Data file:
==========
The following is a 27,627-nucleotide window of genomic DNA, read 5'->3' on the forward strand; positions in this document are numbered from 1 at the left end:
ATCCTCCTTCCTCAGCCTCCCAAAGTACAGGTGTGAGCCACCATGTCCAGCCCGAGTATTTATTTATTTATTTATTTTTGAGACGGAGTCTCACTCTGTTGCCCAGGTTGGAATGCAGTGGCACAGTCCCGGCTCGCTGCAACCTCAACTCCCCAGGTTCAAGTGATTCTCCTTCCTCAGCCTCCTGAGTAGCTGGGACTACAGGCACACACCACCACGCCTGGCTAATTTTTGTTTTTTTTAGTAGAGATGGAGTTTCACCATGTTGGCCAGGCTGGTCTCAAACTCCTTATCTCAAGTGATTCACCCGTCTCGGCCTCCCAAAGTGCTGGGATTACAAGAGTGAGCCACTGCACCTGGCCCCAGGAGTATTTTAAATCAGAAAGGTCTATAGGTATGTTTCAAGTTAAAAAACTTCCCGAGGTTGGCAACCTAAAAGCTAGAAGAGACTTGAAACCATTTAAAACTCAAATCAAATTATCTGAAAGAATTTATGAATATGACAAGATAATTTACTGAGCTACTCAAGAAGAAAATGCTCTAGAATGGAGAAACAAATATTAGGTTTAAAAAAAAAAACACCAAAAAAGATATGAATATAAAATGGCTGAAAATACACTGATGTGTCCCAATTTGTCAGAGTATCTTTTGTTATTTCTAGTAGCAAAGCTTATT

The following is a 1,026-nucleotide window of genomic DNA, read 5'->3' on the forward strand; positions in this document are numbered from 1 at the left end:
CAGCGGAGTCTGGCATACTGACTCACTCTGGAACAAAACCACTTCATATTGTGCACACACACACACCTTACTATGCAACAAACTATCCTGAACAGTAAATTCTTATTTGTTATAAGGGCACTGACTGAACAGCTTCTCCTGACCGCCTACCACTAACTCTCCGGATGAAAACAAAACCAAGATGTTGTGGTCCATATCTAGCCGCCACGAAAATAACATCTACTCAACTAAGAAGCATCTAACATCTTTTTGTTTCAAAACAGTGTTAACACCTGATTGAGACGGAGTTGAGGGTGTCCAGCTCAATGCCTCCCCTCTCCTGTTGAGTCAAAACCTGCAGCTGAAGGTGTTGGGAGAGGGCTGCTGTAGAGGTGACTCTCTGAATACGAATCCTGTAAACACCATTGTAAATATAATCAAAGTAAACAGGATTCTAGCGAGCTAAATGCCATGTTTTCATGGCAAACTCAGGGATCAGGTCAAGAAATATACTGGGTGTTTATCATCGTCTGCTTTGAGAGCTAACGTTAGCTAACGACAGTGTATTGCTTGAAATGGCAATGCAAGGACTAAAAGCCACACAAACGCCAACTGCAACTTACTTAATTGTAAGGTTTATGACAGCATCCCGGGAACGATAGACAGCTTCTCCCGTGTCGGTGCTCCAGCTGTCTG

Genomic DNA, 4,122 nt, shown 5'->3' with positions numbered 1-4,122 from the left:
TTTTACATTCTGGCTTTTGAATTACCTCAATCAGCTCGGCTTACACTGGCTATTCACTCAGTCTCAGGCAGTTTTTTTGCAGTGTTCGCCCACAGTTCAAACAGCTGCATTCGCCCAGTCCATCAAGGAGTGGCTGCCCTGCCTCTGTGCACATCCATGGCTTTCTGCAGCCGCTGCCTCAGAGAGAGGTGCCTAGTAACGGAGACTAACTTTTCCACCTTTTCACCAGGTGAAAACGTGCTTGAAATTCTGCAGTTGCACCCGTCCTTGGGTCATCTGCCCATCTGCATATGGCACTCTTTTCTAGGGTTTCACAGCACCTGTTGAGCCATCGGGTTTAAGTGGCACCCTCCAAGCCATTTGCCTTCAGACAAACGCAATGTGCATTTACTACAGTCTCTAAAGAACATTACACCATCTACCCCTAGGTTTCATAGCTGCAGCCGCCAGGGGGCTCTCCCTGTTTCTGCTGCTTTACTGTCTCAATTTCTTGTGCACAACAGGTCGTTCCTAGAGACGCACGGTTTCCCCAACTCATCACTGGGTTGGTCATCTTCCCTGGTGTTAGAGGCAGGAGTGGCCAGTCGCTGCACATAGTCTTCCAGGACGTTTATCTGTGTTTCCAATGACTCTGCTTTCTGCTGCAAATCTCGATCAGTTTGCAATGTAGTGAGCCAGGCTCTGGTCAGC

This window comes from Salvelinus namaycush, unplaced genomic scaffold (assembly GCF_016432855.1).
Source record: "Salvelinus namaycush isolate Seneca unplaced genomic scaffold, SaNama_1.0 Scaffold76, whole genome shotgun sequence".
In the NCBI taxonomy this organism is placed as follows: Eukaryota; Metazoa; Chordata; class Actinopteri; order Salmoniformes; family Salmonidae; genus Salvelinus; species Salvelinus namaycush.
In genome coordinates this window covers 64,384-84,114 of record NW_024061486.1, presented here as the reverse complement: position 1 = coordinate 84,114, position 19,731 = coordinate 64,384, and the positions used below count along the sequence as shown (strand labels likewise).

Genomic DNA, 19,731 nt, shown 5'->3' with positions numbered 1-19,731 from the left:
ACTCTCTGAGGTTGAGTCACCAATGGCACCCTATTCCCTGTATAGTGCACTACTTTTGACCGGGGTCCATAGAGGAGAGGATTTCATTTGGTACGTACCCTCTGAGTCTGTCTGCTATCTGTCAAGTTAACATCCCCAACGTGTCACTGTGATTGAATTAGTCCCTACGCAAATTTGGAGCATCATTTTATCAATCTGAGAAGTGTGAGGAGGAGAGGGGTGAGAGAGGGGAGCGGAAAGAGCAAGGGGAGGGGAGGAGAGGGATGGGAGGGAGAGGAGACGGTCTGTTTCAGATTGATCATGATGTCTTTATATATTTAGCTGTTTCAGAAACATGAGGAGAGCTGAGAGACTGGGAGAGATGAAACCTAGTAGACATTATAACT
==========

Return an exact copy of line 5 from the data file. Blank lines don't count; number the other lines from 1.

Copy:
Genomic DNA, 4,122 nt, shown 5'->3' with positions numbered 1-4,122 from the left: